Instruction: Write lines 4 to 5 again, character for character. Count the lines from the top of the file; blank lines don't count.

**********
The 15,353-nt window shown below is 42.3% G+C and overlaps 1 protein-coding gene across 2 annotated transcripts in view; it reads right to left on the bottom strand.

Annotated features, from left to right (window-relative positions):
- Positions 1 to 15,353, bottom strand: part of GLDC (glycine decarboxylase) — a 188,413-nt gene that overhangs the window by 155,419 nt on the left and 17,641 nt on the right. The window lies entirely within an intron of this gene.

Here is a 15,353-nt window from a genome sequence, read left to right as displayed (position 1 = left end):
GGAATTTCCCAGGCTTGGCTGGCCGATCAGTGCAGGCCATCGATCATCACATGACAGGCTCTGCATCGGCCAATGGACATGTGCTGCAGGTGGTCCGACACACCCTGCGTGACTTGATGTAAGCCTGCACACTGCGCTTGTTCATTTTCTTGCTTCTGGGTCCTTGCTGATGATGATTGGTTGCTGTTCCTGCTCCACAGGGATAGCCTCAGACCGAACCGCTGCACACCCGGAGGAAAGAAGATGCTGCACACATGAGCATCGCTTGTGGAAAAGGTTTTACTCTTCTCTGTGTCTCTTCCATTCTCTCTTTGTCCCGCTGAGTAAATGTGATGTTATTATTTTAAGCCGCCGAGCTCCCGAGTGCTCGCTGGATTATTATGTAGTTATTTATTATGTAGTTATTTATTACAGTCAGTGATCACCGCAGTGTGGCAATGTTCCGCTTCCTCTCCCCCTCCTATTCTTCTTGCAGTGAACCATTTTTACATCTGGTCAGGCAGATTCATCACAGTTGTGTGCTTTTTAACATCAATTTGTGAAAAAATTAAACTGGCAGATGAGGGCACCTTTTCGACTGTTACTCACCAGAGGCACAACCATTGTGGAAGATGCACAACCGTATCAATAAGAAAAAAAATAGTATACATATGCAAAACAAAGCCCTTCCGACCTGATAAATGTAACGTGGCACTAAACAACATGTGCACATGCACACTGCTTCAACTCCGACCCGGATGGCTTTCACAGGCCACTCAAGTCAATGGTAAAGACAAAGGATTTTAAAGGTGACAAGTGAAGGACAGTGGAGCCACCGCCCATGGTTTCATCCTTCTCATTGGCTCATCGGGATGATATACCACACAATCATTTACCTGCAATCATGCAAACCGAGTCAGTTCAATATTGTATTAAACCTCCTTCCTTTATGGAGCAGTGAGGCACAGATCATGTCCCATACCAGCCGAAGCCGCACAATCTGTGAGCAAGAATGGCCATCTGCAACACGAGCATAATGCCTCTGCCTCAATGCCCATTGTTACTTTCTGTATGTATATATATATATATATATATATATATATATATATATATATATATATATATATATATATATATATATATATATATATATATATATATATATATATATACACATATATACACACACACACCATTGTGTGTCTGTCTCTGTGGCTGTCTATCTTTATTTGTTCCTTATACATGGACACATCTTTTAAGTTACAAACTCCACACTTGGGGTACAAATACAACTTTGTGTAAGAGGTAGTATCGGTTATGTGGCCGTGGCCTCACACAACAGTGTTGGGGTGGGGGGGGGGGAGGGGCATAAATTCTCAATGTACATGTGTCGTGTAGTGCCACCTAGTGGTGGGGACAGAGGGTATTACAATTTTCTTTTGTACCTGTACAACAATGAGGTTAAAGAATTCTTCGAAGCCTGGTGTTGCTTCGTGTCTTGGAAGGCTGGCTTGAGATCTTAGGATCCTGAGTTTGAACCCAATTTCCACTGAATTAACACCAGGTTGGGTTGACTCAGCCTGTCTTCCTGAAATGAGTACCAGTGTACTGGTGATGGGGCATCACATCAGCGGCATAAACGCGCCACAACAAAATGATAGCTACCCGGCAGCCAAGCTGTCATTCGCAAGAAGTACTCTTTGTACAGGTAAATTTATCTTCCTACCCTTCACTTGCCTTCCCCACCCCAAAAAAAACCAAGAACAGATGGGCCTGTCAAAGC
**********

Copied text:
Here is a 15,353-nt window from a genome sequence, read left to right as displayed (position 1 = left end):
GGAATTTCCCAGGCTTGGCTGGCCGATCAGTGCAGGCCATCGATCATCACATGACAGGCTCTGCATCGGCCAATGGACATGTGCTGCAGGTGGTCCGACACACCCTGCGTGACTTGATGTAAGCCTGCACACTGCGCTTGTTCATTTTCTTGCTTCTGGGTCCTTGCTGATGATGATTGGTTGCTGTTCCTGCTCCACAGGGATAGCCTCAGACCGAACCGCTGCACACCCGGAGGAAAGAAGATGCTGCACACATGAGCATCGCTTGTGGAAAAGGTTTTACTCTTCTCTGTGTCTCTTCCATTCTCTCTTTGTCCCGCTGAGTAAATGTGATGTTATTATTTTAAGCCGCCGAGCTCCCGAGTGCTCGCTGGATTATTATGTAGTTATTTATTATGTAGTTATTTATTACAGTCAGTGATCACCGCAGTGTGGCAATGTTCCGCTTCCTCTCCCCCTCCTATTCTTCTTGCAGTGAACCATTTTTACATCTGGTCAGGCAGATTCATCACAGTTGTGTGCTTTTTAACATCAATTTGTGAAAAAATTAAACTGGCAGATGAGGGCACCTTTTCGACTGTTACTCACCAGAGGCACAACCATTGTGGAAGATGCACAACCGTATCAATAAGAAAAAAAATAGTATACATATGCAAAACAAAGCCCTTCCGACCTGATAAATGTAACGTGGCACTAAACAACATGTGCACATGCACACTGCTTCAACTCCGACCCGGATGGCTTTCACAGGCCACTCAAGTCAATGGTAAAGACAAAGGATTTTAAAGGTGACAAGTGAAGGACAGTGGAGCCACCGCCCATGGTTTCATCCTTCTCATTGGCTCATCGGGATGATATACCACACAATCATTTACCTGCAATCATGCAAACCGAGTCAGTTCAATATTGTATTAAACCTCCTTCCTTTATGGAGCAGTGAGGCACAGATCATGTCCCATACCAGCCGAAGCCGCACAATCTGTGAGCAAGAATGGCCATCTGCAACACGAGCATAATGCCTCTGCCTCAATGCCCATTGTTACTTTCTGTATGTATATATATATATATATATATATATATATATATATATATATATATATATATATATATATATATATATATATATATATATATATATATATATATATATACACATATATACACACACACACCATTGTGTGTCTGTCTCTGTGGCTGTCTATCTTTATTTGTTCCTTATACATGGACACATCTTTTAAGTTACAAACTCCACACTTGGGGTACAAATACAACTTTGTGTAAGAGGTAGTATCGGTTATGTGGCCGTGGCCTCACACAACAGTGTTGGGGTGGGGGGGGGGGAGGGGCATAAATTCTCAATGTACATGTGTCGTGTAGTGCCACCTAGTGGTGGGGACAGAGGGTATTACAATTTTCTTTTGTACCTGTACAACAATGAGGTTAAAGAATTCTTCGAAGCCTGGTGTTGCTTCGTGTCTTGGAAGGCTGGCTTGAGATCTTAGGATCCTGAGTTTGAACCCAATTTCCACTGAATTAACACCAGGTTGGGTTGACTCAGCCTGTCTTCCTGAAATGAGTACCAGTGTACTGGTGATGGGGCATCACATCAGCGGCATAAACGCGCCACAACAAAATGATAGCTACCCGGCAGCCAAGCTGTCATTCGCAAGAAGTACTCTTTGTACAGGTAAATTTATCTTCCTACCCTTCACTTGCCTTCCCCACCCCAAAAAAAACCAAGAACAGATGGGCCTGTCAAAGC